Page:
Why him? More of a summary than a review…

This movie seemed very familiar and it had some throwbacks to very old movies like The Pink Panther franchise. It seemed like Son in law amped to Meet The Fockers and amped another notch. Plus it was very familiar to Other people’s money which reminded me of Horrible bosses 2.

The basic plot is Laird (James Franco) is a 32 year old billionaire with a crazy house from making video games and is dating a Stanford 22 year old named Stephanie played by Zoey Deutch. She is very close with her family yet does not tell them that she is dating someone for nearly a year and is basically living with him and has plans to drop out of school. Her father, Ned (Bryan Cranston) finds out at his 55th birthday party that his little girl has a freaky boyfriend as he is on a facetime call with his daughter at his birthday party and Franco is in the room pulling his pants down and is all ass. Most of the other characters are just filling except for three. The younger son, Scotty (Griffin Gluck) as the won’t be heard son who wants to help his father innovate and nobody knows his business is failing miserably. He is quite funny in this role. The Siri version 3.00000 is Justine played by Kaley Cuoco and she is hilarious as just a voice over player. Lastly but certainly not the least is the better over the top than Franco all around friend and the guy who runs the place, Gustav, played brilliantly and over the top by Keegan-Michael Key. I like his work and he is always in character no matter what movie he is in.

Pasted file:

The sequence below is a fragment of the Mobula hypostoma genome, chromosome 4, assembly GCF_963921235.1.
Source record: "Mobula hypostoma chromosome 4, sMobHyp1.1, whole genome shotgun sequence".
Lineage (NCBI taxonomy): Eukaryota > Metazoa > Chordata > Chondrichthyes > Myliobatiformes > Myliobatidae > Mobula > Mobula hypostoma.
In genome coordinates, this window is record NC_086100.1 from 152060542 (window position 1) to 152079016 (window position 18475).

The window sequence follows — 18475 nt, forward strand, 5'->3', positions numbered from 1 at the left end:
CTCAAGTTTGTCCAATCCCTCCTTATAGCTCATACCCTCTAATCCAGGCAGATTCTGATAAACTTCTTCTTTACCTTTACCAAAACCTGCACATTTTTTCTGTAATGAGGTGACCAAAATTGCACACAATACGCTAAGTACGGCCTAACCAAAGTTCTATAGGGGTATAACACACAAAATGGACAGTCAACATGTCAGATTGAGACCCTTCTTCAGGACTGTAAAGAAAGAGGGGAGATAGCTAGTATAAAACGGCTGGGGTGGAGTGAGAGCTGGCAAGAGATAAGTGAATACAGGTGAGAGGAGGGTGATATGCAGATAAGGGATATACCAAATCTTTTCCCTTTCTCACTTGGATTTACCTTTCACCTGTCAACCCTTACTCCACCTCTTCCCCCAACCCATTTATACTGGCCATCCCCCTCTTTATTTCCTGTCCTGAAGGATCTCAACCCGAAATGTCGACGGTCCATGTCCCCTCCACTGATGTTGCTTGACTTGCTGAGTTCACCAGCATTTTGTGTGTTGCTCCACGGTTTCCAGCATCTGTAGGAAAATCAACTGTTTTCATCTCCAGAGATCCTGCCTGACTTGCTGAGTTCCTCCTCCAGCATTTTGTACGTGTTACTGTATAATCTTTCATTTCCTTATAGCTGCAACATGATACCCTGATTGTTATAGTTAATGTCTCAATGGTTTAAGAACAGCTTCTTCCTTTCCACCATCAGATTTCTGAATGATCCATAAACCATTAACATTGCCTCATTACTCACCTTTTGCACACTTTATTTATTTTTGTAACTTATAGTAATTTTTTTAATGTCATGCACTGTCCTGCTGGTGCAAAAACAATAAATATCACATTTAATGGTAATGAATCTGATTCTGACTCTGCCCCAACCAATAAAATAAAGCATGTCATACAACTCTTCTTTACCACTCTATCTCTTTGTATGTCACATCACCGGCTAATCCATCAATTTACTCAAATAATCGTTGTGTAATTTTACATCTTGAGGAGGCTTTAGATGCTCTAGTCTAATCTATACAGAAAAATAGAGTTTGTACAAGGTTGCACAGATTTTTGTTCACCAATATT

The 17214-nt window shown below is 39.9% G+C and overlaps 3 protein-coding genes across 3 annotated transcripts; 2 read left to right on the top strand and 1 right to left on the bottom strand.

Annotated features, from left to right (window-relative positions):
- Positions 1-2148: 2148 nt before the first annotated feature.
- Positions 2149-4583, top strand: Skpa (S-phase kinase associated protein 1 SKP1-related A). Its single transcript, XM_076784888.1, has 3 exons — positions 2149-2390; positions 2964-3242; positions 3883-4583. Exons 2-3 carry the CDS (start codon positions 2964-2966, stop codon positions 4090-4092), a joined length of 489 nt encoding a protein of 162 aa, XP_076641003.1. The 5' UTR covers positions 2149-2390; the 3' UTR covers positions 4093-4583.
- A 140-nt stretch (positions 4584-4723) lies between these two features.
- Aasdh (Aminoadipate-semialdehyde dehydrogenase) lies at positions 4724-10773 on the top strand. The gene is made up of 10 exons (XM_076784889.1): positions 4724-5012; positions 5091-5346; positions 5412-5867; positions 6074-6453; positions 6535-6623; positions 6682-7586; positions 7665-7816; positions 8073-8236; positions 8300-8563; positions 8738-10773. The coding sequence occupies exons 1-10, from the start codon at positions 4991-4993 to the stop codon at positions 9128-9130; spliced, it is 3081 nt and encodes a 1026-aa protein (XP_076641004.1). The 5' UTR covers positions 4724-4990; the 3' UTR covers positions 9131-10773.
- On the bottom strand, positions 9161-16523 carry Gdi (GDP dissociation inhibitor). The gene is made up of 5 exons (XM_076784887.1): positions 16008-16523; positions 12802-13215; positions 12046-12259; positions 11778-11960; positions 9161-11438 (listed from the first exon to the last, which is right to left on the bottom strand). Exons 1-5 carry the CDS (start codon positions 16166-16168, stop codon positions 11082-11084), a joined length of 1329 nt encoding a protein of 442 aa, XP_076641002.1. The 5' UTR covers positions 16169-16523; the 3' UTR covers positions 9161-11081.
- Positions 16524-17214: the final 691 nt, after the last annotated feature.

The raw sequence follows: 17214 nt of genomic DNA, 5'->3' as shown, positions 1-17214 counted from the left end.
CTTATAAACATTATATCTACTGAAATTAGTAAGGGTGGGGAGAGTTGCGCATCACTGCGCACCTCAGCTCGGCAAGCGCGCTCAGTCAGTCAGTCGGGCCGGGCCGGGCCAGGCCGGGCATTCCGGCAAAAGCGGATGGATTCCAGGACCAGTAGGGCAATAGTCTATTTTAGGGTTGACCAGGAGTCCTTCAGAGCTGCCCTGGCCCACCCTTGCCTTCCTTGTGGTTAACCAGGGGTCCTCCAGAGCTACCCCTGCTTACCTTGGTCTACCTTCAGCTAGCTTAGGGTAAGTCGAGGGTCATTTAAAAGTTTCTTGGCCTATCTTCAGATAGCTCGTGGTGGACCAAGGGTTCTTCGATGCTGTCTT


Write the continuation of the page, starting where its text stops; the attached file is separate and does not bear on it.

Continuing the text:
I figured there would be some behind the scenes stuff to see that Jonah Hill and Ben Stiller were involved. The movie is a funny train wreck and even has the leaders of Kizz in it. Below are the redband trailers…

 

 

 

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5 thoughts on “Why him? More of a summary than a review…

  1. Thanks for sharing your summary, Paul. It sounds good! I showed it to my sons just now, as a movie for us to go and see together in the next week or so. 🙂

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  2. I enjoyed your review more than the film. The real low-point is a script peppered with F-bombs and worse, with a running gag referring to a category of pornography especially degrading to women. We all expect colourful language these days, but it’s a substitute vocabulary that loses impact quickly. Cheap gags are more affordable than a quality script and even a strong cast cannot pull this film up from the depths it chose.

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